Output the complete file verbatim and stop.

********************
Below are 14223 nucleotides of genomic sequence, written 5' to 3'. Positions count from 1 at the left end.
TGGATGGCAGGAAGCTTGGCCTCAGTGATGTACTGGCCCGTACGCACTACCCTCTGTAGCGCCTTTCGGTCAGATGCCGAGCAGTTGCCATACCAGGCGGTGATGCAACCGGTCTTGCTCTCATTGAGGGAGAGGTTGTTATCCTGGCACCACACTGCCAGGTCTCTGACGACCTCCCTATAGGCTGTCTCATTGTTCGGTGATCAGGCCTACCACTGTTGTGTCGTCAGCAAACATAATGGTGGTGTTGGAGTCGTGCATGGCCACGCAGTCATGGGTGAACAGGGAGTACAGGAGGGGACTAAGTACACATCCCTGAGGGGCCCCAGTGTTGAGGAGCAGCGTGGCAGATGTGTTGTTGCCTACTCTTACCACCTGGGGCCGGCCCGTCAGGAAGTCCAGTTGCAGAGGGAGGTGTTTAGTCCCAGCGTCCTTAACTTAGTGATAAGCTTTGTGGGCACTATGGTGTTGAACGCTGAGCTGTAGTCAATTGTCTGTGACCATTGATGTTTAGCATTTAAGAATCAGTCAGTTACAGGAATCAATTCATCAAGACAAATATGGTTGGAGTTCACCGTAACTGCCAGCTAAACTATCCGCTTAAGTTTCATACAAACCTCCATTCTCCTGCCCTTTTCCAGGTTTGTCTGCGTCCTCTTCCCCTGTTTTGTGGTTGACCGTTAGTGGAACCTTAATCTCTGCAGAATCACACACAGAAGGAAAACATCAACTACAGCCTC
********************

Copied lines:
Below are 14223 nucleotides of genomic sequence, written 5' to 3'. Positions count from 1 at the left end.
TGGATGGCAGGAAGCTTGGCCTCAGTGATGTACTGGCCCGTACGCACTACCCTCTGTAGCGCCTTTCGGTCAGATGCCGAGCAGTTGCCATACCAGGCGGTGATGCAACCGGTCTTGCTCTCATTGAGGGAGAGGTTGTTATCCTGGCACCACACTGCCAGGTCTCTGACGACCTCCCTATAGGCTGTCTCATTGTTCGGTGATCAGGCCTACCACTGTTGTGTCGTCAGCAAACATAATGGTGGTGTTGGAGTCGTGCATGGCCACGCAGTCATGGGTGAACAGGGAGTACAGGAGGGGACTAAGTACACATCCCTGAGGGGCCCCAGTGTTGAGGAGCAGCGTGGCAGATGTGTTGTTGCCTACTCTTACCACCTGGGGCCGGCCCGTCAGGAAGTCCAGTTGCAGAGGGAGGTGTTTAGTCCCAGCGTCCTTAACTTAGTGATAAGCTTTGTGGGCACTATGGTGTTGAACGCTGAGCTGTAGTCAATTGTCTGTGACCATTGATGTTTAGCATTTAAGAATCAGTCAGTTACAGGAATCAATTCATCAAGACAAATATGGTTGGAGTTCACCGTAACTGCCAGCTAAACTATCCGCTTAAGTTTCATACAAACCTCCATTCTCCTGCCCTTTTCCAGGTTTGTCTGCGTCCTCTTCCCCTGTTTTGTGGTTGACCGTTAGTGGAACCTTAATCTCTGCAGAATCACACACAGAAGGAAAACATCAACTACAGCCTC